National Oceanic and
Atmospheric Administration
United States Department of Commerce


FY 2024

The combined effects of ocean acidification and respiration on habitat suitability for marine calcifiers along the west coast of North America

Feely, R.A., B.R. Carter, S.R. Alin, D. Greeley, and N. Bednaršek

J. Geophys. Res., 129(4), e2023JC019892, doi: 10.1029/2023JC019892, View open access article at Wiley/AGU (external link) (2024)

The California Current Ecosystem (CCE) is a natural laboratory for studying the chemical and ecological impacts of ocean acidification. Biogeochemical variability in the region is due primarily to wind-driven near-shore upwelling of cold waters that are rich in re-mineralized carbon and poor in oxygen. The coastal regions are exposed to surface waters with increasing concentrations of anthropogenic CO2 (Canth) from exchanges with the atmosphere and the shoreward transport and mixing of upwelled water. The upwelling drives intense cycling of organic matter that is created through photosynthesis in the surface ocean and degraded through biological respiration in subsurface habitats. We used an extended multiple linear-regression approach to determine the spatial and temporal concentrations of Canth and respired carbon (Cbio) in the CCE based on cruise data from 2007, 2011, 2012, 2013, 2016, and 2021. Over the region, the Canth accumulation rate increased from 0.8 ± 0.1 μmol kg−1 yr−1 in the northern latitudes to 1.1 ± 0.1 μmol kg−1 yr−1 further south. The rates decreased to values of about ∼0.3 μmol kg−1 yr−1 at depths near 300 m. These accumulation rates at the surface correspond to total pH decreases that averaged about 0.002 yr−1; whereas, decreases in aragonite saturation state ranged from 0.006 to 0.011 yr−1. The impact of the Canth uptake was to decrease the amount of oxygen consumption required to cross critical biological thresholds (i.e., calcification, dissolution) for marine calcifiers and are significantly lower in the recent cruises than in the pre-industrial period because of the addition of Canth.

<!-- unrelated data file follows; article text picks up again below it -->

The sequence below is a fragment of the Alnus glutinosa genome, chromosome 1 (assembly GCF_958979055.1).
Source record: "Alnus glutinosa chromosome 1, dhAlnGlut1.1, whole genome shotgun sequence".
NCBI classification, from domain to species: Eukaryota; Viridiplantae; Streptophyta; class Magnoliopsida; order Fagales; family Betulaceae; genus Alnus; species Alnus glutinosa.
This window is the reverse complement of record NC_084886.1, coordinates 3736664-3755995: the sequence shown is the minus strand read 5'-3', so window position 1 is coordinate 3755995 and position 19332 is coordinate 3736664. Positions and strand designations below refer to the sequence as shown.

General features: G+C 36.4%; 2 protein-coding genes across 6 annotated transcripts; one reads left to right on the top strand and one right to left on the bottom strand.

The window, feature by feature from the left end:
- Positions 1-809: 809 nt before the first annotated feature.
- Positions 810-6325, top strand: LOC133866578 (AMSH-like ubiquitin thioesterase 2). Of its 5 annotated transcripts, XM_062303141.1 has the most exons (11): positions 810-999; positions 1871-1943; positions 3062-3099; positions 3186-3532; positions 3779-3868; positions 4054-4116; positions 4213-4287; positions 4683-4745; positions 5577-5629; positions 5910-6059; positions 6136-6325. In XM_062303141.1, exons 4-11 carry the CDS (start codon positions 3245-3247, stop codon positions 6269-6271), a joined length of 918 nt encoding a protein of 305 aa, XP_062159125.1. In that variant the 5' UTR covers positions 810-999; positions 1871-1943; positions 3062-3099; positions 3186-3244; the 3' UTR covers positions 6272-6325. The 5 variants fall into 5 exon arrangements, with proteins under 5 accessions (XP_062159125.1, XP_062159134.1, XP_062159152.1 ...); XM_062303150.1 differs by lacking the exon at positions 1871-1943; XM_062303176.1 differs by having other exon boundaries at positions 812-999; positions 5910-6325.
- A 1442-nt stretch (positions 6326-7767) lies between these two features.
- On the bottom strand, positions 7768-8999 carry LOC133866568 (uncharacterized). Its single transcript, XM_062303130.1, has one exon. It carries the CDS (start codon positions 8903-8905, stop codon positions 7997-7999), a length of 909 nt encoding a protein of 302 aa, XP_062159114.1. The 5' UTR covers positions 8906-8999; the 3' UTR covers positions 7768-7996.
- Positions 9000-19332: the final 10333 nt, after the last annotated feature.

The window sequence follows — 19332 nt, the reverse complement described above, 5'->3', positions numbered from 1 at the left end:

Plain Language Summary. The combined effect of ocean acidification and respiration in the California Current Ecosystem is to reduce water column pH and aragonite saturation state, resulting in a compression of the overall size of suitable habitat for marine calcifiers. The addition of excess anthropogenic CO2 also makes it more likely that critical biological thresholds are crossed and shell dissolution begins to occur. Consequently, the addition of the excess CO2 also has the added effect of reducing the amount of biological consumption of oxygen that is required to drop the ecosystem below these thresholds.

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